Anouk Desloges: Stitching mysterious themes
Anouk expresses her inner most emotions through stitch and mixed media. Finding your niche in a creative world can be fraught with challenges especially when living alone in a large and impersonal city far from family and friends. In this interview, Anouk shares with us the life-changing moments that influenced her decision to forge an artistic career in textiles.
Since being selected in 2013 into Harbourfront Centre Artist-in-Residence program (for which she received the Dalglish Foundation Venture Award when she graduated), Anouk now lives in Toronto.
Born in a textile factory in 1980 (Québec Canada) to parents who were garment manufacturers, Textile Artist Anouk Desloges’ method of work and the plurality of techniques and media she uses has undoubtedly been influenced by that experience.
Anouk holds a BFA from Université Laval (Québec City) and a Diploma in Sculpture with honours from the Maison des Métiers d’Art de Québec. Her work has been awarded prizes and fellowships from a number of organizations, including both the Ontario and Québec Art Councils. She has exhibited in Canada, France, Guatemala, Latvia and some pieces are displayed in public and coveted in private collections.
Through her skilled methods of integrating stitch with mixed media, she brings intimate, mysterious and ambiguous thoughts into the public realm. Read on to discover more about this innovative and inspirational woman.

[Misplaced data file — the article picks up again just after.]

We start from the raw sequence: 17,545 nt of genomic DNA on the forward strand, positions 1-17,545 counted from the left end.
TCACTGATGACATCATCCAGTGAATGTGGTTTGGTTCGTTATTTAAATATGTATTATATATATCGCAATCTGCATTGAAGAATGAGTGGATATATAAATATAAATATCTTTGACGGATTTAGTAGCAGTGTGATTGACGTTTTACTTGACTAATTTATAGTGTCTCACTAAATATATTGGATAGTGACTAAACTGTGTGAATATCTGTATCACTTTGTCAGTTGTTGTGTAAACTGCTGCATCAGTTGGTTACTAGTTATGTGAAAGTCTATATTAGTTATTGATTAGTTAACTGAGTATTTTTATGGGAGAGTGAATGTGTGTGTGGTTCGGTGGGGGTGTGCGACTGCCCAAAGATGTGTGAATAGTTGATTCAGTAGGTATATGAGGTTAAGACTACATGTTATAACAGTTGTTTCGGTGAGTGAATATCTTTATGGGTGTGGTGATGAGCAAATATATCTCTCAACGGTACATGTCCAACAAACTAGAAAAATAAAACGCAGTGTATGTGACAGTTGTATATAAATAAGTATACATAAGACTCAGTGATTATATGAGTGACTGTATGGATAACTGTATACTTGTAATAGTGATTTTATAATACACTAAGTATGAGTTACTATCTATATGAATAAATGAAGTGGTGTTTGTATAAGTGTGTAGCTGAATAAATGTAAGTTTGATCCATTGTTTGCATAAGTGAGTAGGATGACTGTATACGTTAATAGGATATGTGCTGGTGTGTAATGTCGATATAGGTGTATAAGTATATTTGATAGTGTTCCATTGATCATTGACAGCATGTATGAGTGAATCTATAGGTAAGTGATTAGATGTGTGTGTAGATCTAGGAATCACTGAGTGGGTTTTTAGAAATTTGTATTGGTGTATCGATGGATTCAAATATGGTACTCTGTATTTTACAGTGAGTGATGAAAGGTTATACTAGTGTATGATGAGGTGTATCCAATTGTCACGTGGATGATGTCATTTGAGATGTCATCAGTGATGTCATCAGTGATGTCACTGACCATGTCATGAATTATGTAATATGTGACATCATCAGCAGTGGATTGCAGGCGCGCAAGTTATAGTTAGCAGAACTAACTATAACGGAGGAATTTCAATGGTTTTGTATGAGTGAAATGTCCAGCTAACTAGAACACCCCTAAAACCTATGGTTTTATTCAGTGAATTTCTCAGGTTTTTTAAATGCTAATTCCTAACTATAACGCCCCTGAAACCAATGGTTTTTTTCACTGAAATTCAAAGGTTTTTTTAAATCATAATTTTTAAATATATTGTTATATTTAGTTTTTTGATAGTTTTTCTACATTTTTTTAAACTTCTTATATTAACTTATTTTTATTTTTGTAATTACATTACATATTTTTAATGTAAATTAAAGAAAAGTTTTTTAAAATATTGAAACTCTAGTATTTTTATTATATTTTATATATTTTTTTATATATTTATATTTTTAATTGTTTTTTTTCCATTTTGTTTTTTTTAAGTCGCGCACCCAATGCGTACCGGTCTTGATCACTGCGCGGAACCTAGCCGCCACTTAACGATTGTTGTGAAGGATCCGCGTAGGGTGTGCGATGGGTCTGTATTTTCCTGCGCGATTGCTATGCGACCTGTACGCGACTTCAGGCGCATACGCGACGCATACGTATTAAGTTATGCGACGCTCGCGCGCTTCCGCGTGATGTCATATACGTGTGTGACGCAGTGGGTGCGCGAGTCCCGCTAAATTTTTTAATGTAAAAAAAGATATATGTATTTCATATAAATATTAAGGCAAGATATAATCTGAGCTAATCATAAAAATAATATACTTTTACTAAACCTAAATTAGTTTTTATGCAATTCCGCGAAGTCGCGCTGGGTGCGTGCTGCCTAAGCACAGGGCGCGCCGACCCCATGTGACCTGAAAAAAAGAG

A pathway of creative play
TextileArtist.org: What initially attracted you to textiles as a medium? How was your imagination captured?
Anouk Desloges: Working with textile as a medium has never been a conscious choice. Rather, it was imposed on me at a very young age.
My parents owned garment factories for over thirty years and they basically worked 24/7. Instead of going to daycare, my playground was being placed in the midst of unlimited material and equipment. As a child, my dad would sit me down in front of a sewing machine; he would adjust its stitching speed and I would make one-of-a-kind pieces.
Experimenting with thread and making knotted bracelets has always been my favourite thing to do. It has followed me until today. Whether it is by working with thread or by representing its knots in my embroidered pieces, its lines are always present.
What or who were your early influences and how has your life/upbringing influenced your work?
To be honest, I was probably just a normal teenager, but for most of my life until my mid-thirties I didn’t feel that I could genuinely connect with people. It was probably due to the fact that I had been raised on my own while my parents were at work and my older (and only) sister), was too busy being herself.
Making things has always been of second nature to me, and something that gave my young life some sense and focus. I first considered art as a career path once I discovered the work of the surrealists. I was fascinated by its mystery and how it’s open interpretation is, more often than not, what we want it to be.